Q. Have you ever considered writing erotica?
A. Considered it. Not sure if I’ll ever go there. Or, if I do, it will probably be under a different name and you’ll never know! I’m constantly surprised by the proliferation of dinosaur erotica and the like so maybe I should give that a go sometime! That said, I mainly follow what the story requires so if it’s part of the story I’m working on, then I’m up for it.
Q. You’re speaking at the romance writing conference this year, tell us a little bit about that…
A. I’m very excited to be one of the presenters at the RWNZ conference this year. There are some incredible writers on the list and the conference is always worthwhile for writers of any genre, I think.
My talk is cheekily titled “Keep Your Pants On” and is about planning your novel before you write it. There’s much debate amongst writers about whether one should be a “pantser” and write by the seat of your pants or a “planner” and set out a structure ahead of time. I’ll be talking about the pros and cons of each and outlining what I think is a really useful way to plan a novel. The idea is to make it easier get things like pacing, subplots, character backstory etc right ahead of time so you spend less time rewriting your novel at the other end.
Q. How are you finding the process of marketing a romance novel?
A. I find marketing difficult in general. It’s a completely different skillset to writing and I’m naturally an introvert so it can be difficult to tell whether I’m putting myself “out there” too much or not enough. I think taking the opportunity to talk about the book has helped and I’m incredibly fortunate and grateful that those who have taken a chance on the book seem to have liked it and many have been willing to post reviews, which helps a lot. I’m experimenting from time to time with different promotions/advertising and that seems to be very hit and miss at the moment.
Q. There’s a lot of ancient Maori spiritualism in your novel. How did you go about researching this to get it right, who did you talk to?
A. I’ve been fortunate enough to have a certain amount of grounding in Te Reo and Maori culture by virtue of being an interested New Zealander and because my jobs have required it. I also spent a lot of time searching the internet and making use of translation services to get the terminology I wanted right and to ensure that there was meaning behind the name of the town, etc. But the novel is fiction and I’ve blended elements of spirituality and myth from two cultures with my own fantasy creation so it’s not intended as a guide to Maori spirituality at all. While I know which part of New Zealand my town of Kowhiowhio is set in, the town itself and the Iwi described are fictional because I didn’t want to inadvertently offend anyone or demonstrate my ignorance any more than I have to!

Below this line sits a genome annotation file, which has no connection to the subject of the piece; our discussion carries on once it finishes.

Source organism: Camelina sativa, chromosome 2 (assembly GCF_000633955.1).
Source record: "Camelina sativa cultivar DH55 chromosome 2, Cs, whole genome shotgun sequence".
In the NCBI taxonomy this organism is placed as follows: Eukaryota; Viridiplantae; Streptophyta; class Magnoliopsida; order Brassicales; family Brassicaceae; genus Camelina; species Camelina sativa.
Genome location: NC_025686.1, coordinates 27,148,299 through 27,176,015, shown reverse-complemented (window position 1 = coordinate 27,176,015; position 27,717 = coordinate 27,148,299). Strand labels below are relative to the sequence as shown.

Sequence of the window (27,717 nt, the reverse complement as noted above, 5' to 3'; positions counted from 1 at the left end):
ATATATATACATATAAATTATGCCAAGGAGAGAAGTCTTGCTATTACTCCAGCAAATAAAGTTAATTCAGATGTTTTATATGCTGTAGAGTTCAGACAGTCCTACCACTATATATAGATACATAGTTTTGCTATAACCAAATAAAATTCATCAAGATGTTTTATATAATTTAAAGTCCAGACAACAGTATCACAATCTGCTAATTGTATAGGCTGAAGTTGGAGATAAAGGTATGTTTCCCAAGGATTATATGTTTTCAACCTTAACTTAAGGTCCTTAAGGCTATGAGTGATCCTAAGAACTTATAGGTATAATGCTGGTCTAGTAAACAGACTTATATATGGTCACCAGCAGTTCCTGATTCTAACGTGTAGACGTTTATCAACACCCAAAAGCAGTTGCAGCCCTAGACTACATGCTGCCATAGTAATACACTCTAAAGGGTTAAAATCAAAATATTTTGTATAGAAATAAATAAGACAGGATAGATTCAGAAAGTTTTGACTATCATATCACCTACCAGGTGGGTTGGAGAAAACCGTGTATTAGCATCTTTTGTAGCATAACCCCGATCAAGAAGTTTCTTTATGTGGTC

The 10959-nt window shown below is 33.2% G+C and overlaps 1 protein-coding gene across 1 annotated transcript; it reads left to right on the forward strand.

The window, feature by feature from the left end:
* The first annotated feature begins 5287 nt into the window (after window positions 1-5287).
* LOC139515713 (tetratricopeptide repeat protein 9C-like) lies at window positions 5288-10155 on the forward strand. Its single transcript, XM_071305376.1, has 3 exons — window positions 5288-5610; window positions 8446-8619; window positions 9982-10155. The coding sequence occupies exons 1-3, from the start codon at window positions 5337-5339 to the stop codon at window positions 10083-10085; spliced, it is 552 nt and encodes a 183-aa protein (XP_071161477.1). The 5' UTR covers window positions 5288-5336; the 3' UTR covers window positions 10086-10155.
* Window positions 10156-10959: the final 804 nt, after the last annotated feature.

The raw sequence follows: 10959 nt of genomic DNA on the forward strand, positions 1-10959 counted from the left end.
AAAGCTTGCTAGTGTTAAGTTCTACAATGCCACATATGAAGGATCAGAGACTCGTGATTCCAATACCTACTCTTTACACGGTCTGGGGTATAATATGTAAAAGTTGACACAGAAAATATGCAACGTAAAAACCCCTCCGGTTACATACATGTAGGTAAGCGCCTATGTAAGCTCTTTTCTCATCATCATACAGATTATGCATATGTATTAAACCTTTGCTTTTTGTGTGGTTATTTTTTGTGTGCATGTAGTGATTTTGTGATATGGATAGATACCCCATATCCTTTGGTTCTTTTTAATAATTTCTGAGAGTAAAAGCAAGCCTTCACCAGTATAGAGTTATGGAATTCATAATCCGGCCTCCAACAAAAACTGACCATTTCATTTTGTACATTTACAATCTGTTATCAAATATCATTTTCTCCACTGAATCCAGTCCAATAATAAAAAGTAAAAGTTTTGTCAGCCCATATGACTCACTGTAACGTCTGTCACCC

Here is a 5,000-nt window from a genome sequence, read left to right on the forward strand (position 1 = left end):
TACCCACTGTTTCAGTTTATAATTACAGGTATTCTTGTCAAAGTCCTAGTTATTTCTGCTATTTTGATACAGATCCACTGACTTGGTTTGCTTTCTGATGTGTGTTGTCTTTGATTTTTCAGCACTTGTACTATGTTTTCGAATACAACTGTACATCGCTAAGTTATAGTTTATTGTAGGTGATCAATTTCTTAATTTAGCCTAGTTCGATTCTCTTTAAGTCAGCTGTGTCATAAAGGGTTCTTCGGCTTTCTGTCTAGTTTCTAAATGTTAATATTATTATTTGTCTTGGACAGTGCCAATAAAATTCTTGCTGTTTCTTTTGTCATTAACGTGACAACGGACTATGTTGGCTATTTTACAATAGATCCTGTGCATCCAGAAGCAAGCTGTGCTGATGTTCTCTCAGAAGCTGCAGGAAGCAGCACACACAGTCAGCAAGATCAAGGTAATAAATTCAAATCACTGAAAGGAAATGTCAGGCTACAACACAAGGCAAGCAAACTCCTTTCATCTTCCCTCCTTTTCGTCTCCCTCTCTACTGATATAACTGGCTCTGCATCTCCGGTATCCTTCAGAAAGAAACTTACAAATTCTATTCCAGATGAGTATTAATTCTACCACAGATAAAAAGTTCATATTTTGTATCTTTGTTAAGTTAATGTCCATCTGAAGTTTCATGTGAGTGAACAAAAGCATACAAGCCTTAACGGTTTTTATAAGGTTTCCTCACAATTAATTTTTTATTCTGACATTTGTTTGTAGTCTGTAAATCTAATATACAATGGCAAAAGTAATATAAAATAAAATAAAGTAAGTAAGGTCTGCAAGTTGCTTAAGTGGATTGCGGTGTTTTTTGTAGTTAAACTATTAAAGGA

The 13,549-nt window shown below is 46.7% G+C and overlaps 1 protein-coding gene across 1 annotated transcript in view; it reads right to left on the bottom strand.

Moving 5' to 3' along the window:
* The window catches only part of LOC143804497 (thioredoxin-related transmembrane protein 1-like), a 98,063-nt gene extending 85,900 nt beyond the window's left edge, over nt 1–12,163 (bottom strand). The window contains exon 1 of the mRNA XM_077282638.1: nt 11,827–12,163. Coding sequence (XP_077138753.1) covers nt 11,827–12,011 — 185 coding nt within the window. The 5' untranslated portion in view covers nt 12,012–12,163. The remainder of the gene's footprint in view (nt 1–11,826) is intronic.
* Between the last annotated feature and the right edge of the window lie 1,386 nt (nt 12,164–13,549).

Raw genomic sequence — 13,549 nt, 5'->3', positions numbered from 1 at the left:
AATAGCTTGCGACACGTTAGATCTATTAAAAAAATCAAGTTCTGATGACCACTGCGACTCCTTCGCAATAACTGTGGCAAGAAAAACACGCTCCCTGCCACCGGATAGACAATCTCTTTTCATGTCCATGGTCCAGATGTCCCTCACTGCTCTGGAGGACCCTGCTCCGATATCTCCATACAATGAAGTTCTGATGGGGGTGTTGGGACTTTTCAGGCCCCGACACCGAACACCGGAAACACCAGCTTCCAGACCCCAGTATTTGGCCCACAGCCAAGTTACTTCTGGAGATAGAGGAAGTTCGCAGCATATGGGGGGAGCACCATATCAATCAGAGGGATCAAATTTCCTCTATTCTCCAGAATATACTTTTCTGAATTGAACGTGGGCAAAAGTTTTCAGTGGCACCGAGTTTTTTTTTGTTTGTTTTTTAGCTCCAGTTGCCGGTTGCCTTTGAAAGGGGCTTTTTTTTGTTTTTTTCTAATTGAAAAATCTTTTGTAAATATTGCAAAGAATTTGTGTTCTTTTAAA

Q. What are you working on now?
A. I’m currently juggling three projects, which is not what I like to do as my tiny brain really only wants to focus on one thing at a time. One is a collection of short stories, one is a small book for writers on how to use psychological theory to create characters and conflict in their writing, and the other is a fantasy/mystery series following on from the novel that won the SpecFicNZ/Steampress Manuscript Competition a couple of years back. The first two I will be releasing myself over the next few months. The series is being shopped around by my literary agent in America looking for traditional publication.
RWNZ Conference details: To hear Darian and other fantastic authors, including Nalini Singh, you’ll need to book at www.romancewriters.co.nz It will be 3.5 days and over 20 workshops full of awesome, so sign up now.
To find out more about Darian and his work go to www.darian-smith.com